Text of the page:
A Laramie man who seriously injured a passenger in his cab after drunk driving has been sentenced in Albany County District Court.

James Leroy Rollman, 63, was sentenced to six to nine years imprisonment for felony Driving While Under The Influence Resulting in Serious Bodily Injury.  Rollman was given credit for the time he has already served since his arrest in March of 2015.

The charge stems from an accident in March that caused serious injuries to a fare paying passenger in Rollman’s ABC Taxi vehicle. Prosecutors say Rollman was illegally operating a cab in Laramie during the early morning hours of March 6 when he was in a one-vehicle wreck that resulted in his passenger being flown to a Colorado hospital for a neck fracture.

Rollman pleaded guilty to the charge in April.

The victim in the case spoke during the sentencing, saying how much the accident has affected his life. He told District Court Judge Jeffrey Donnell that he served in the army until November of 2013, and that the accident has made things difficult in his life. He said he had acquired more than $100,000 of medical bills for injuries sustained during the accident, not including further physical therapy and other damages.

The victim also said that he had to put his schooling on hold, and he did not know if he would ever be able to complete his degree.

Additionally, he told Donnell that he has had difficulty playing with his five-year-old daughter as a direct effect of the neck injury sustained in Rollman’s cab. He said he was thankful that no child was in the cab to be injured by Rollman’s actions.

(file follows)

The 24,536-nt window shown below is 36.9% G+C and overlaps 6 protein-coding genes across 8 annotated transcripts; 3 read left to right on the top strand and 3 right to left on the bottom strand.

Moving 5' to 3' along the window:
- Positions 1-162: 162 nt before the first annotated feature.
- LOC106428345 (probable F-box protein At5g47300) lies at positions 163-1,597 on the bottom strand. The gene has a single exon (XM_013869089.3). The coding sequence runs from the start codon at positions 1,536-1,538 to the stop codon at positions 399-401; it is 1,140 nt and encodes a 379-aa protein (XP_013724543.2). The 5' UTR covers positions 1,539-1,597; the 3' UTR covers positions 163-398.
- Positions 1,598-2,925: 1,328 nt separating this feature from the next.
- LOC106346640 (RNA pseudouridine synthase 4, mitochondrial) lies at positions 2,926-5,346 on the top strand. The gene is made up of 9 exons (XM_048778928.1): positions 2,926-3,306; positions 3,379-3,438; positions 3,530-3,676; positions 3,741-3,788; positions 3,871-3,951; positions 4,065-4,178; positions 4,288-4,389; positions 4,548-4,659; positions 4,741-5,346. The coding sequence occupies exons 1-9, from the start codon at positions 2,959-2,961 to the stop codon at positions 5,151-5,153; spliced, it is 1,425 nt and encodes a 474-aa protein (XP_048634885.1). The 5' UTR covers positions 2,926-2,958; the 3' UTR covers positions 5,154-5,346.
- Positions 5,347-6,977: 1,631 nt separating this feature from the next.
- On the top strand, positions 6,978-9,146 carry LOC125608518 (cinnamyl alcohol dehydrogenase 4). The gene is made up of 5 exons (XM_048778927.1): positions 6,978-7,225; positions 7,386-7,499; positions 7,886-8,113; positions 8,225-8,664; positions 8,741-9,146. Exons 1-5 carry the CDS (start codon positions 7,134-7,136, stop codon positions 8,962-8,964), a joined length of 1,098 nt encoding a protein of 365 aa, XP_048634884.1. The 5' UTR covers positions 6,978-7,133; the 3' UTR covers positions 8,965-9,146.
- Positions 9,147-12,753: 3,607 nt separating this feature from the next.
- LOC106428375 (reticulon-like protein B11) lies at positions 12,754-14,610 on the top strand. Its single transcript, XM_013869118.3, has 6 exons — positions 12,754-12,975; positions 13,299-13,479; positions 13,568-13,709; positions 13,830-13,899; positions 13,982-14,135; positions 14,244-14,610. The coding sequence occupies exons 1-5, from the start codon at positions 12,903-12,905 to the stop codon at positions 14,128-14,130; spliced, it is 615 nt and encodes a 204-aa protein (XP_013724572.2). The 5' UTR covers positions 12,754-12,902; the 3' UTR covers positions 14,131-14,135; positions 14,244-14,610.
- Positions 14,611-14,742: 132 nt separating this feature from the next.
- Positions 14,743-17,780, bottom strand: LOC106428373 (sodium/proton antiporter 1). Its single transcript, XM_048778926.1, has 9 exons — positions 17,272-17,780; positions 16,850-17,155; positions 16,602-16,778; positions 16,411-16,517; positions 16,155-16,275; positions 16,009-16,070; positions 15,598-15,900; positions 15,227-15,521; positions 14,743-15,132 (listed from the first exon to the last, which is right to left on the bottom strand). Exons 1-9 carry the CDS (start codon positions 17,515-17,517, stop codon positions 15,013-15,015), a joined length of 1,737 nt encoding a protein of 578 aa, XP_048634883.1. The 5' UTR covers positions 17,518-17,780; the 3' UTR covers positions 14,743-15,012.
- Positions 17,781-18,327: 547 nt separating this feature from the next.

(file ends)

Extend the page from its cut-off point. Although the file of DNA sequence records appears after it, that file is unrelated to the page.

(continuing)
Rollman told Donnell that he was working to become a better person.

“I’m a good man. I’m far from perfect, and I try to do what is right,” Rollman told Donnell.

He said he failed to do the right thing the night of the accident and said he wished that he would have been the lone injury as a result of his choices.

He said that he was continuing to grow as a person, and asked for a sentence that could help him on that path.

“I have learned more in the last thirty to ninety days that I have in thirty years,” he told Donnell.

He promised Donnell that he would be a better person moving forward.

Candace Pisciotti, Rollman’s public defender, asked Judge Donnell for a sentence of probation. She noted that Rollman would need to pay a large amount of restitution, and asked for a probation sentence so Rollman could enter the workforce and earn an income to help pay what was due. She said Rollman has been remorseful for injuring his passenger.

Prosecuting Attorney Kurt Britzius asked Donnell for the maximum sentence of ten years imprisonment. He noted that this was Rollman’s fourth arrest from drunken driving.

“Mr. Rollman could not be more of a danger to the community,” Britzius told Donnell.

Judge Donnell told Rollman that it was by “virtue of sheer dumb luck” that he was facing a maximum of ten years and not the twenty years he would face if his actions resulted in a death.

“The state of Wyoming is sick and tired of picking up the broke and dead bodies from the roads and highways left behind by drunk drivers in this state,” Donnell said.

He described Rollman as a “serial drunk driver” who minimizes his actions in every way. He noted that this was Rollman's fourth arrest for drunk driving, but that some of the cases were too old for the court to know if they resulted in convictions.

“Why don’t you admit that you were drunk—again—and you almost killed somebody?” Donnell asked of Rollman.

In addition to the six to nine years imprisonment, Rollman must pay $56,292.82 in restitution to the victim, an amount Donnell said “barely scratches the surface” of actual damages in the case.

Donnell also submitted a recommendation of an in-patient treatment program for Rollman’s alcohol abuse.

Rollman was remanded into custody after the sentencing hearing.